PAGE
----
Who represents me?

Every voter in my country has a list of people who are supposed to represent them. People who they can, if they need to, call upon for help with public problems. For efficiency, these elected officials divvy up responsibility for responding to problems by geography and numbers, with those elected by fewer people responsible for more daily problems and those elected by greater numbers of people responsible for more systemic ones.

Public problems range from potholes to Post Office closures, from grandma not getting a visa to uncle being convicted unjustly. They are waking bureaucratic nightmares that consume their victims as the world goes on without them. They are problems that intersect with systems, with policies and with the government. They require collective action and thus are the perfect use of government.

I decided, as an experiment, to make a collective portrait of myself with everyone who represents me. From the King County Council to the President of the United States. Here it is:

The numbers in the portraits are the constituents to whom the pictured official is responsible. When I need to fix a public problem, I have a better chance of getting a response from my state Representatives or Senator, whose responsibilities lie in the range of 100k people, than from my President, who has over 300 million souls to work for.

A composite like this not only reminds me who I vote for and why, but also helps me see if my elected representatives in fact represent me in terms of experience and demographics. I’m proud to have 2 female U.S. Senators and 2 state reps who are LGBTQ. I am less thrilled that so many of the people who represent me are white men, but this is a problem that time and work can fix.

Seeing their photos makes their potential to influence my life and my feelings of ownership over their actions in my community more real. I think I am not the only person who needs this reminder, that elected officials can and often do serve the public in the individual unit and not just the collective.

I’ve called about 500 voters in the past week on behalf of a Congressional campaign. Most of those went straight to voicemails or the modem-esque squeals of an out-of-service number, but some were exciting and fruitful conversations. They reminded me of the things people hope for when they send a politician to Washington or Olympia or Town Hall; roads that won’t wreck our bike wheels and police that won’t beat our friends; safe water and treated sewage, non-discrimination clauses, and pet shelters. Those all require systems.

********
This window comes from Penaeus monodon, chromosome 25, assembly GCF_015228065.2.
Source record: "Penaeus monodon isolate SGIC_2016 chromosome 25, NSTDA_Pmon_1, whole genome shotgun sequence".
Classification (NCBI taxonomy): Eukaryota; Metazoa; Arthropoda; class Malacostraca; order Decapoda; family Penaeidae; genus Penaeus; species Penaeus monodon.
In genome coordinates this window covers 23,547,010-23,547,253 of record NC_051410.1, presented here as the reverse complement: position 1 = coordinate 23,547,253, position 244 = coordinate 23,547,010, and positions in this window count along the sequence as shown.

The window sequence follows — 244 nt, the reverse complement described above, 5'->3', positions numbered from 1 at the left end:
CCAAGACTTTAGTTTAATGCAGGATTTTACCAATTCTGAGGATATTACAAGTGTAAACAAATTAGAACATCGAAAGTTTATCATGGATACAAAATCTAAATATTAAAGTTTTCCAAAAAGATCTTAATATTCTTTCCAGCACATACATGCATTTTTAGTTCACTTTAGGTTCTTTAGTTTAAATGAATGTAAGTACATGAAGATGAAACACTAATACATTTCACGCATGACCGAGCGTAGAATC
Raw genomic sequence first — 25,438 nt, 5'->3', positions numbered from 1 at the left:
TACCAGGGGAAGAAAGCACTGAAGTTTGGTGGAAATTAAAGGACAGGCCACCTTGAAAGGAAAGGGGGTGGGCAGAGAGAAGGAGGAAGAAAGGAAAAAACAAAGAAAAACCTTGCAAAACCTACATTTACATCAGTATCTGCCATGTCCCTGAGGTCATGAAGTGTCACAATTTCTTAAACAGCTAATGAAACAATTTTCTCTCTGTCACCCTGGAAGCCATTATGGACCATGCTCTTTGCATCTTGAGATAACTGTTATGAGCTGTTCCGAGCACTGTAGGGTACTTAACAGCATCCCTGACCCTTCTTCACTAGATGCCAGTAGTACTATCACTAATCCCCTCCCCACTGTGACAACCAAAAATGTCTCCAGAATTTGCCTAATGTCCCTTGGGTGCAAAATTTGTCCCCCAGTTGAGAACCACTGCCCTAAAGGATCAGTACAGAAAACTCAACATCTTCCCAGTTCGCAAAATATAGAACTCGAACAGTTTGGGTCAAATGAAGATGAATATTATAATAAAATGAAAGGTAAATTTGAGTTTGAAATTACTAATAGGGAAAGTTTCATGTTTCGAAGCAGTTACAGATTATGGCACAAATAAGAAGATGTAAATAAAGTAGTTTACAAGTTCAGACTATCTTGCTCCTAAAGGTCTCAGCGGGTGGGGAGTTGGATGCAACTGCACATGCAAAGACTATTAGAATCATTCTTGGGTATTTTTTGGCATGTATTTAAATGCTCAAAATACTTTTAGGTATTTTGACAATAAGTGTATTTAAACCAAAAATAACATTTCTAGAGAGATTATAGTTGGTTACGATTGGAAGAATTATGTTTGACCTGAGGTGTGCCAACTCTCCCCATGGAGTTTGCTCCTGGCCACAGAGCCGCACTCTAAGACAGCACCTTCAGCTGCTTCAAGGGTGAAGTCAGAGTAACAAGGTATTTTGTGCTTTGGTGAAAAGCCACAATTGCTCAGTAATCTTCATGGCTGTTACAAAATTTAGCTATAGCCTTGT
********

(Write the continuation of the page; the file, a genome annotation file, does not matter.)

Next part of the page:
But sometimes, people don’t just need hope: they need specific help for a specific hurt. I didn’t realize how much of the work of governing is case management and personal advocacy until I interned for U.S. Senator Dianne Feinstein’s San Francisco Office.

Like most elected officials, Senator Feinstein had staff whose time was dedicated in whole or in part with helping constituents (37 million of them at the time) interface with the government. This is the ground-floor of policy. People wrote for help–in summer 2008 often about their underwater mortgages–and case managers would track their issues through constructed systems, placing calls to contacts at federal agencies, following up and reporting out. It was exactly the type of work I would see case workers serving survivors of human trafficking do at Polaris 6 years later: social work.

The beauty of the current system is that elected representatives have staffs that do this social work, engage in this kind of retail politics, and then turn around to use those experiences to remold policy. The 2 roles are reinforcing. In the best cases, policies change to fit the ways people use the government and at the same time the ways people use the government change to fit policies.

I may pull together a few more of these portraits, since friends from Lancaster, PA to Mountain View, CA to Fairfax, VA have shown interest in me doing so. But whether I do or not, this project has helped to remind me of why politicians matter to their communities, and why the upcoming election will change lives.

I’m sure you were planning to, but remember to vote: it’s about more than ideas, it’s about getting the right people in office to impact people’s lives by representing them to their democratically elected government.

Inspirational Quote:

“Activism is my rent for living on the planet.” ― Alice Walker

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